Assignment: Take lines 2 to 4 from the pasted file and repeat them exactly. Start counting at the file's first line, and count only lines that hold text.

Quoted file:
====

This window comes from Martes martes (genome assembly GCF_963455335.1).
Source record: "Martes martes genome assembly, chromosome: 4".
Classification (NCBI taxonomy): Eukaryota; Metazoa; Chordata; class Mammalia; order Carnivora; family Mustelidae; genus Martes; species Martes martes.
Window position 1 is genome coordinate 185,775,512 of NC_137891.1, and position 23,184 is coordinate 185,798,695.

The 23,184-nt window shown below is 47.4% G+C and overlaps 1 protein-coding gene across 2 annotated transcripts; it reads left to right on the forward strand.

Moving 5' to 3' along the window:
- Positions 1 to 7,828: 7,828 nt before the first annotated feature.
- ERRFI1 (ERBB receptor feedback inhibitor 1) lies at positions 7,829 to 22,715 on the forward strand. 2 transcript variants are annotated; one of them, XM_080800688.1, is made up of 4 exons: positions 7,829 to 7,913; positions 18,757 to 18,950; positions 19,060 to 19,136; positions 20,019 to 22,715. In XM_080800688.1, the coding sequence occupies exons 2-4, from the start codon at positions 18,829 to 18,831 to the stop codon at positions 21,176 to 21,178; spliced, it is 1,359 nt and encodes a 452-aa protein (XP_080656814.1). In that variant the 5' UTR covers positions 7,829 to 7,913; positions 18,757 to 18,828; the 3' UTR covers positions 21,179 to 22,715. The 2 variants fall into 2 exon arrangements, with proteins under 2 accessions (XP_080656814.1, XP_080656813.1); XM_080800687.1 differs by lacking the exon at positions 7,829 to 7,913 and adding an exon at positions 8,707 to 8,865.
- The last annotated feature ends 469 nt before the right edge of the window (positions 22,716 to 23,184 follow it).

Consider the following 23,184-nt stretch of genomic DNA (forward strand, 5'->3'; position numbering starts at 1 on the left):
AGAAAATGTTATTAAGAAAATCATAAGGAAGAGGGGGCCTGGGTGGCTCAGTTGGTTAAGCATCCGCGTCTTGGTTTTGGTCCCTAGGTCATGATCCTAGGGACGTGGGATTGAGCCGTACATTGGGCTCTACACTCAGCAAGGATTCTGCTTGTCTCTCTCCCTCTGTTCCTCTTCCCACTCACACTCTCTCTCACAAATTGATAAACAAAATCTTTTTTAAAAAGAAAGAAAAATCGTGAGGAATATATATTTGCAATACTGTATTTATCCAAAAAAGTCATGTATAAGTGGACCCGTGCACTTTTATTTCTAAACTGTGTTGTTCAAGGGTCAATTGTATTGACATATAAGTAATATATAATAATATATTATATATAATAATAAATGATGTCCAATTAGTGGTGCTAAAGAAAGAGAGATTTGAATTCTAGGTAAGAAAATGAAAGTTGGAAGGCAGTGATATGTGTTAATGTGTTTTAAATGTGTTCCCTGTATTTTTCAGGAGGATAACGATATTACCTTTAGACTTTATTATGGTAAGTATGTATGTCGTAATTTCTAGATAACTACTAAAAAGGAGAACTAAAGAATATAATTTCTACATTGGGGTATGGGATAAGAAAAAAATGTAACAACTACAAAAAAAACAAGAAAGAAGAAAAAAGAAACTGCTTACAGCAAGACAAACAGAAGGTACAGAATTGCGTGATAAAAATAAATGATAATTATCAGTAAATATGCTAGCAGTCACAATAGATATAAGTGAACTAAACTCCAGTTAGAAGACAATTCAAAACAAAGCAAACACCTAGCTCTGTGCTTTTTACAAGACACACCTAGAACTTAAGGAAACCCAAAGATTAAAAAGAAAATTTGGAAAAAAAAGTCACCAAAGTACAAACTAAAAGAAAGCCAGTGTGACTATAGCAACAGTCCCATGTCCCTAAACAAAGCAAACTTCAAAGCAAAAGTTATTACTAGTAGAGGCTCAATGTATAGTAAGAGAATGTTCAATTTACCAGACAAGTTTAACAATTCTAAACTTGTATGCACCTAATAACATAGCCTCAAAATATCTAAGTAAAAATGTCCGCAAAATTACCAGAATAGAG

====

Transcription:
Source record: "Martes martes genome assembly, chromosome: 4".
Classification (NCBI taxonomy): Eukaryota; Metazoa; Chordata; class Mammalia; order Carnivora; family Mustelidae; genus Martes; species Martes martes.
Window position 1 is genome coordinate 185,775,512 of NC_137891.1, and position 23,184 is coordinate 185,798,695.